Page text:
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Zeno Paradox

  1. Nov 30, 2004 #1
    Could some one please explain the paradox writen by Zeno, 'Achilles and the tortoise'? How can this be possable?
     
  2. jcsd
  3. Nov 30, 2004 #2
    Hastly, search google for a more throughly one:
    Achilles and a tortoise raises. the tortoise starts ahead of achilles, let's call the distance d. In order for achilles to pass the turtle, he must pass the point the turtle is at now. When achilles has reached the point d, the tortoise has moved another small distance, d2. When achilles has reached d+d2, the tortoise has moved the distance d3, and so on, whenever achilles has come closer to the tortoise, it has moved another small distance and draws the conclusion, achilles will never reacht he trutle.
     
  4. Nov 30, 2004 #3
    I was thinking in the terms of a bullet fired at a wall. You could say that if the bullet has to cover a distants d to reach the wall, that after a certain time T the distance between the wall and the bullet is 1/2d. After another certain time T the distance will be halved again 1/4d, if we asume the speed of the bullet is constant. If you carry on in this way the bullet will never hit the wall because although it is travals at the same speed it started off as, it is travaling through infinatly smaller distances?!?!?!?!?!?!?

    Maby im mad!
     
  5. Nov 30, 2004 #4
    The fundamental issue of Zeno's paradox is very simple and is not quite the issue expressed above. What Zeno is pointing out is that continuity of space is a paradoxical concept. The central issue of infinity is the very fact that (by virtue of the definition of infinity) no matter how many times you step an infinite procedure, you are not finished. Zeno has given a valid procedure for delineating a specific set of points along the path of the race (valid if the path is continuous). His paradox is the fact that the tortoise cannot ever pass through the defined collection of points as they constitute an infinite set (no matter how many it has passed through, it's not finished by definition so how can it possibly finish).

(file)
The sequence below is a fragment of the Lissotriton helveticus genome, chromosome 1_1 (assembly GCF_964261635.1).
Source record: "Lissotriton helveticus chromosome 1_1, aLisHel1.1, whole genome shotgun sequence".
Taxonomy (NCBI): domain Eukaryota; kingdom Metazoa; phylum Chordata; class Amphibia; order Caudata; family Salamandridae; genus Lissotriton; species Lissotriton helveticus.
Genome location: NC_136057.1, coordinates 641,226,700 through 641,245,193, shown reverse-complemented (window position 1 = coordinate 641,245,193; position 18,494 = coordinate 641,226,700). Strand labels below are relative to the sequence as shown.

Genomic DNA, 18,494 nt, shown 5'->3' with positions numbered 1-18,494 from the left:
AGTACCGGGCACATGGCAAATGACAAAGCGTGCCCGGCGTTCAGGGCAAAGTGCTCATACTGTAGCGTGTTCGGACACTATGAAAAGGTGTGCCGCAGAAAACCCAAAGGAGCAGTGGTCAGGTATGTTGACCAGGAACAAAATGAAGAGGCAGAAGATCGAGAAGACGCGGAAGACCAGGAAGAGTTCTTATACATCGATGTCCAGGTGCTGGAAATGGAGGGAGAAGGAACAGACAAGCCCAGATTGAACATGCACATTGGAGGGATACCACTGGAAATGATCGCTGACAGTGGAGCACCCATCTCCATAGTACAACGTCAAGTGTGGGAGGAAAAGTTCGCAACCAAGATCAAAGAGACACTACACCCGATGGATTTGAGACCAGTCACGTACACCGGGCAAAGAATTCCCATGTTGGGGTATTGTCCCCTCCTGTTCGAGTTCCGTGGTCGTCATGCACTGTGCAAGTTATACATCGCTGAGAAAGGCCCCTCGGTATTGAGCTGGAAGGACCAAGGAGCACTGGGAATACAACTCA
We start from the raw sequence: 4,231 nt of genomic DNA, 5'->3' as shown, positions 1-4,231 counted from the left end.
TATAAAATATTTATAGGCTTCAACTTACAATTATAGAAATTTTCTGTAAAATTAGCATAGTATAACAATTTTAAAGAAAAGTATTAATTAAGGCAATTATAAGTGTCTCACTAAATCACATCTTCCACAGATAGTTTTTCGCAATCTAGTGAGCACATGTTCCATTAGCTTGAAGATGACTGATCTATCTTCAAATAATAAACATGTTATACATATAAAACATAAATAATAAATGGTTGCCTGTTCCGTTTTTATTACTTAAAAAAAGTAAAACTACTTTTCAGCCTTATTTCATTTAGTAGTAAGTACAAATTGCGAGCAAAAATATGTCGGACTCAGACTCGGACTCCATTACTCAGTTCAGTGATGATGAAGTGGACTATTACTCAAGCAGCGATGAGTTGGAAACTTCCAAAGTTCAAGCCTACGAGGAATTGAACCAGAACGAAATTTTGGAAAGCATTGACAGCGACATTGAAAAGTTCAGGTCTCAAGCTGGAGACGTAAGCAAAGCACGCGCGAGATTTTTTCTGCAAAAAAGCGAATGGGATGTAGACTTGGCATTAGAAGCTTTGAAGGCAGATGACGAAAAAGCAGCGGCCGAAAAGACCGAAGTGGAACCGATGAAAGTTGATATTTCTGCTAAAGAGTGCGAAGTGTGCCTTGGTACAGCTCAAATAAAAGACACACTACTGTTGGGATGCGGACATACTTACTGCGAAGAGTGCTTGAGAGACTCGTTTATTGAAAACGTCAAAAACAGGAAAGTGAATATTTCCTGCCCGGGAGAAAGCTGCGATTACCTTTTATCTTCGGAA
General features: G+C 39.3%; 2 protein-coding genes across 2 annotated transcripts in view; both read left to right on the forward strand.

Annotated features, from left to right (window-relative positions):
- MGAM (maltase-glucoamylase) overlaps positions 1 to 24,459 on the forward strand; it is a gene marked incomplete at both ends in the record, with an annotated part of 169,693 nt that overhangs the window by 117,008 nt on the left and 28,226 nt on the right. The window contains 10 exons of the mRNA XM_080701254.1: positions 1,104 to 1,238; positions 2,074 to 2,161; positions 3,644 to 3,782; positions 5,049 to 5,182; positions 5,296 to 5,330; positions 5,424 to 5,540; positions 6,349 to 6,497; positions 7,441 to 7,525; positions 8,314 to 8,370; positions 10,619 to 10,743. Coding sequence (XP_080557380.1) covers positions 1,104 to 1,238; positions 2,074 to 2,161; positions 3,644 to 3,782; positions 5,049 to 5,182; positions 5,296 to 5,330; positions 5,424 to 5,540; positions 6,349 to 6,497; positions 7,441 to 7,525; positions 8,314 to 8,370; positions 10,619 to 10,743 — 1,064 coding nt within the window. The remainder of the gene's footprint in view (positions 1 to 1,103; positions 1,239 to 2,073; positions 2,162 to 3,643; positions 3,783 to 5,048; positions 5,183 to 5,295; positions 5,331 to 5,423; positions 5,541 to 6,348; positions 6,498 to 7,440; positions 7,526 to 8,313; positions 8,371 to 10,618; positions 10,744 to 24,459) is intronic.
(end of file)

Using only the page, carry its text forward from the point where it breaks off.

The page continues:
Zeno is not claiming the hare can never pass the tortoise (he was not an idiot); he is merely pointing out a paradox in the mental concept of a continuous path. Furthermore, it is a well known physical fact that one cannot specify the exact position of any real object: to do so would be a direct violation of the uncertainty principal. Essentially, modern physics arrived at exactly the same conclusion (in a slightly different form). What is actually quite astounding is that Zeno perceived the existence of such a problem so long ago.

    In modern physics, there cannot possibly exist a proof that any given object actually existed at every point along its path. To perform an examination of such an issue would require an infinite number of measurements and, as Zeno has so clearly pointed out, such an examination cannot be performed. The fact that an object exists along its path (when not being examined) is no more than an assumption convenient to our mathematical view of its behavior.
     
  6. Dec 6, 2004 #5
    Sounds to me like the only reason why it's a paradox, is because the've neglected to take into account one very important variable, it's velocity which, is not going to become halved everytime it gets half-way closer to the mark. So, does that make it a paradox or, just an incomplete assessment?
     
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